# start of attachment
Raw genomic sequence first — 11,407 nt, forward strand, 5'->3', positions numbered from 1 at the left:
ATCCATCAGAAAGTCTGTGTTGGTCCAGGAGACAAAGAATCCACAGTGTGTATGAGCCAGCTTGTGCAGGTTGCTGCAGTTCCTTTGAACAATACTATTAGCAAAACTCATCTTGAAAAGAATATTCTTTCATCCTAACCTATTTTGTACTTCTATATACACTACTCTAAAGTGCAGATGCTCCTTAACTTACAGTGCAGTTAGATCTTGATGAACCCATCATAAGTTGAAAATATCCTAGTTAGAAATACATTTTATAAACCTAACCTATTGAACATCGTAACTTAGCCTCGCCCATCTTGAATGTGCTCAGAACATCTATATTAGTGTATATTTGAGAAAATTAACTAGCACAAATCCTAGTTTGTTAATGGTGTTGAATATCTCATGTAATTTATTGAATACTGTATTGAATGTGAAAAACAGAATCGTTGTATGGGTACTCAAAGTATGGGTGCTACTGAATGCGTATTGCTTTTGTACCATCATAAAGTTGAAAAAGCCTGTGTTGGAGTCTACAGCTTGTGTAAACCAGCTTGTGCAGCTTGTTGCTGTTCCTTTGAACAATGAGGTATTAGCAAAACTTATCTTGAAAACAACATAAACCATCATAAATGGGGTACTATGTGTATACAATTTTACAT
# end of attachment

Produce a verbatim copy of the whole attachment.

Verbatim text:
Raw genomic sequence first — 11,407 nt, forward strand, 5'->3', positions numbered from 1 at the left:
ATCCATCAGAAAGTCTGTGTTGGTCCAGGAGACAAAGAATCCACAGTGTGTATGAGCCAGCTTGTGCAGGTTGCTGCAGTTCCTTTGAACAATACTATTAGCAAAACTCATCTTGAAAAGAATATTCTTTCATCCTAACCTATTTTGTACTTCTATATACACTACTCTAAAGTGCAGATGCTCCTTAACTTACAGTGCAGTTAGATCTTGATGAACCCATCATAAGTTGAAAATATCCTAGTTAGAAATACATTTTATAAACCTAACCTATTGAACATCGTAACTTAGCCTCGCCCATCTTGAATGTGCTCAGAACATCTATATTAGTGTATATTTGAGAAAATTAACTAGCACAAATCCTAGTTTGTTAATGGTGTTGAATATCTCATGTAATTTATTGAATACTGTATTGAATGTGAAAAACAGAATCGTTGTATGGGTACTCAAAGTATGGGTGCTACTGAATGCGTATTGCTTTTGTACCATCATAAAGTTGAAAAAGCCTGTGTTGGAGTCTACAGCTTGTGTAAACCAGCTTGTGCAGCTTGTTGCTGTTCCTTTGAACAATGAGGTATTAGCAAAACTTATCTTGAAAACAACATAAACCATCATAAATGGGGTACTATGTGTATACAATTTTACAT